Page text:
The Importance of the Willingness to be Formed

In April of 2003, I was a freshman living in Morrissey Hall and spent a weekend visiting the Old College Undergraduate Seminary program, which was right next door.  In a remarkable twist of fate (or perhaps in God’s abundant Providence), the room I stayed in for that visit is the same room I currently occupy nearly fifteen years later. Becoming the director of Old College three years ago caused me to spend a significant amount of time reflecting on my own time in formation for the priesthood in the Congregation of Holy Cross, and to recall the various ups and downs, joys and struggles of my own journey to final vows and priesthood. More importantly, I had the opportunity to reflect on, and give thanks for, the formators who helped me along that journey. To think about the ways they encouraged me, nudged me, and pushed me to become to priest and religious I am today. To ask myself what was it about the witness of their lives that impacted me and shaped me in the way I understand ministry today. And to reflect on how I was going to do the same for the men of Old College.                                                                                                                                                                                                                                                                                     

When I first arrived at Notre Dame, I was already well familiar with Holy Cross religious. I had attended a high school run by the Holy Cross brothers and had already witnessed their zeal for being educators in the faith. The brothers were often the first ones at school in the morning and, often, the last ones to leave in the evening. They always had time for a conversation, or, for that matter, a little extra review. Their encouragement and support certainly helped me do well in high school and allowed me the opportunity to come to Notre Dame. Once I arrived at Notre Dame, I found an equally dedicated group of men, with the same zeal, who also expressed that zeal through the administration of the Sacraments.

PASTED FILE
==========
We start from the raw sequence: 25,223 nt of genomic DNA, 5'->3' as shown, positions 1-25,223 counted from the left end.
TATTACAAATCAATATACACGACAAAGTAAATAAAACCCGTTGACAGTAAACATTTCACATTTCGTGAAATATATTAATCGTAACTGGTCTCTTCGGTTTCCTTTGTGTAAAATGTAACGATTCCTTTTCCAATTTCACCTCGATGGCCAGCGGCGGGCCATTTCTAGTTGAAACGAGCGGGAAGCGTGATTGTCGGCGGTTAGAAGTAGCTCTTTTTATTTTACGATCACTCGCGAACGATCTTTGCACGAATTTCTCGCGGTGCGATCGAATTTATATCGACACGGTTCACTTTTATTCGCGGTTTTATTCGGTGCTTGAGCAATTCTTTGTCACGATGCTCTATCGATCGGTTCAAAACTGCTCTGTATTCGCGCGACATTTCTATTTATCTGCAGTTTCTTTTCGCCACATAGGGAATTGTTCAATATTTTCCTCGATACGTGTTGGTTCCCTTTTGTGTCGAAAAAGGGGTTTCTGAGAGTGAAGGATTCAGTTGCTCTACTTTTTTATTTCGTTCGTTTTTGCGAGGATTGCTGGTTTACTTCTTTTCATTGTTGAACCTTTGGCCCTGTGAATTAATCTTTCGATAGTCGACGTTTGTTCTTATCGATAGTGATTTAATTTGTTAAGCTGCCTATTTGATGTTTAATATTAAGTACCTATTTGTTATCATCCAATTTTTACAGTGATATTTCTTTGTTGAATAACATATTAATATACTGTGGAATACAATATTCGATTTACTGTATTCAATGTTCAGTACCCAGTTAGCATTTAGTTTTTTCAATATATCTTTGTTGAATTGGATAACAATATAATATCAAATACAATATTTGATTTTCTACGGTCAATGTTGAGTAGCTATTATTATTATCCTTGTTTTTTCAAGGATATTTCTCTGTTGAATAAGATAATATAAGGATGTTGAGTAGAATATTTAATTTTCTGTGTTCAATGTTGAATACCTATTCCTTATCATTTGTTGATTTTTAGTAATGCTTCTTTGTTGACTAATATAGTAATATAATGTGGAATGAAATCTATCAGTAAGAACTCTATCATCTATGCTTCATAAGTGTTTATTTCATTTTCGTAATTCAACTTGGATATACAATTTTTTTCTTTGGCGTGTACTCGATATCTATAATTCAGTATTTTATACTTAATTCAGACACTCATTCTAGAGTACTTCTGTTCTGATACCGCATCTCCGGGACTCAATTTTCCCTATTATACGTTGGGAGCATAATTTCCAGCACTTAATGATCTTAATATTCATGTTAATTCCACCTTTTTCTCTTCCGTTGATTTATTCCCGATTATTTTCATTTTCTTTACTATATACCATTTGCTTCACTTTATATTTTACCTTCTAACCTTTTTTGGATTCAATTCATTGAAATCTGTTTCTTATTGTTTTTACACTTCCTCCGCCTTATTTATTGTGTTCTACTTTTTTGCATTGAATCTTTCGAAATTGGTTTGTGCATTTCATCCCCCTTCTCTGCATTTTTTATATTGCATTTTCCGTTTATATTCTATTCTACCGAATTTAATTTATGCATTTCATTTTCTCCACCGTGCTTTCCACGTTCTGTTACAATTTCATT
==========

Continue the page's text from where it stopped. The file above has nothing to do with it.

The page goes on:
In due course, my draw to that lifestyle became so intense I could no longer ignore it, so I visited and eventually applied to Old College. What I found at Old College was a community of individuals who were discerning the same call and who were willing to support and encourage each other in their discernment. However, perhaps more importantly, I also found a group of formators who were willing to challenge me and push me to be the best version of myself, and to help me understand and enact how God was calling me to grow in my life. The accountability, encouragement, and challenge they presented me was invaluable to helping me become the priest and religious that I wanted to be (a process which is still ongoing in fact). They were the ones who helped guide me into the structure and discipline of daily prayer and the Liturgy of the Hours; they were the ones who taught me the importance of silence in listening to God; they were the ones who modeled for me pastoral zeal for the salvation of souls.